Legal problems ahead
After Amazon fixes the bugs in its Cloud Player and Drive, it may want to smooth things over with record labels. According to reports out today, the online retailer didn’t bother asking record labels if it could launch a cloud service.
“We do not need a license to store music in Cloud Drive,” Amazon spokesperson Cat Griffin told Ars Technica “The functionality of saving MP3s to Cloud Drive is the same as if a customer were to save their music to an external hard drive or even iTunes.”
Not so, argues Sony, which launched its own “Music Unlimited” streaming service and is hoping for more money for the ability to store MP3s for users. Or perhaps Sony wishes to block the idea all together. Either way, Amazon appears to have consumers in mind, not record companies. Previously, Amazon has bent to industry pressure. Until now, users who purchased a $10 MP3 album were only allowed to download it once to one device. If the download failed, too bad. In a world where even Nintendo is letting users download purchased games more than once, the music industry’s stance seems dated. The more engaged people are with music and the easier it is to obtain it, listen to it, and share it, the more they will download.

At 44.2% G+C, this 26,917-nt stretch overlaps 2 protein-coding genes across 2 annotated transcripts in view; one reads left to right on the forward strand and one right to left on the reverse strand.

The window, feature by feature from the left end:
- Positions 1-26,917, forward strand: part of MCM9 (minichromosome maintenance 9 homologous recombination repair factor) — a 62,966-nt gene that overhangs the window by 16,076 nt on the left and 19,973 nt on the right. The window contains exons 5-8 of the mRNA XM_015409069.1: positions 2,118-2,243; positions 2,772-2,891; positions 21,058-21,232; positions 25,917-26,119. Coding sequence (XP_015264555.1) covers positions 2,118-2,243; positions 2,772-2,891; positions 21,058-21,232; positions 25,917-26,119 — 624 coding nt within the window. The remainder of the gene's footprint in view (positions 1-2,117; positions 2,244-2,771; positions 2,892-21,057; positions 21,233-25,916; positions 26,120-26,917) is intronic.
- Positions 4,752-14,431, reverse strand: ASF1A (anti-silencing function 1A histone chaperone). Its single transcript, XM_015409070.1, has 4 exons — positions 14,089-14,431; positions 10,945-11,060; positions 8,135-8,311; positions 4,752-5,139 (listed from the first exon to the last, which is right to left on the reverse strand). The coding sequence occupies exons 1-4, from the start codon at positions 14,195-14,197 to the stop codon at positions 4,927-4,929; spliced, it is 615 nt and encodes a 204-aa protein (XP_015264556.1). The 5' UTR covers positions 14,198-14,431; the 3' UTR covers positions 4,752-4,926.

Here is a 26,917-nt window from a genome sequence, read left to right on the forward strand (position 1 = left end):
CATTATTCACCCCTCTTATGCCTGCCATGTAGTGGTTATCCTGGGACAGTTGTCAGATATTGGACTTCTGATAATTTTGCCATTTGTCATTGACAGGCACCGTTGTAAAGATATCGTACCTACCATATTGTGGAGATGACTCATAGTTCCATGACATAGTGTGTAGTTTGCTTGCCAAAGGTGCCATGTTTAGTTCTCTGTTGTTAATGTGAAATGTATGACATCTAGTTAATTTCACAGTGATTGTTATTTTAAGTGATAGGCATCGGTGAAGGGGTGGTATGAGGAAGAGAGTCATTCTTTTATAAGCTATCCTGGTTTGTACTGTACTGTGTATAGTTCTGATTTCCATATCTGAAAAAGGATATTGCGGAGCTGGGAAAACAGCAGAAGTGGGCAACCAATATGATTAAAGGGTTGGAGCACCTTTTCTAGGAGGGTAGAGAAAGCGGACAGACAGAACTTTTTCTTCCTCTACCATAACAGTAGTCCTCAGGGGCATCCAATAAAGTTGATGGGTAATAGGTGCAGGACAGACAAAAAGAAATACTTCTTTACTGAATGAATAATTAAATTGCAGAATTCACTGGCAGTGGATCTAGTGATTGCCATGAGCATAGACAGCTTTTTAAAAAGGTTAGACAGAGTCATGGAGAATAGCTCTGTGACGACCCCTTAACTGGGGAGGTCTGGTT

Amazon’s own terms of service may hurt it as well. Though it promises security, PC Mag reports that its terms of service say otherwise. “We do not guarantee that Your Files will not be subject to misappropriation, loss or damage and we will not be liable if they are. You’re responsible for maintaining appropriate security, protection and backup of Your Files.”
Secure services like Carbonite are still a much better option for cloud-backup, it seems. If the law comes a knockin’, Amazon will show them your files, sensitive or not.
Amazon, you’re halfway there
I’ve been searching for a good cloud music solution for the last year or so, and the Cloud Player is the best service yet. Once the bugs are worked out and it’s easier to actually upload and manage a full music catalog in Amazon’s Cloud Player, I’m onboard. Unless, of course, Google or Apple come up with something much better. It’s good to see music get some attention again.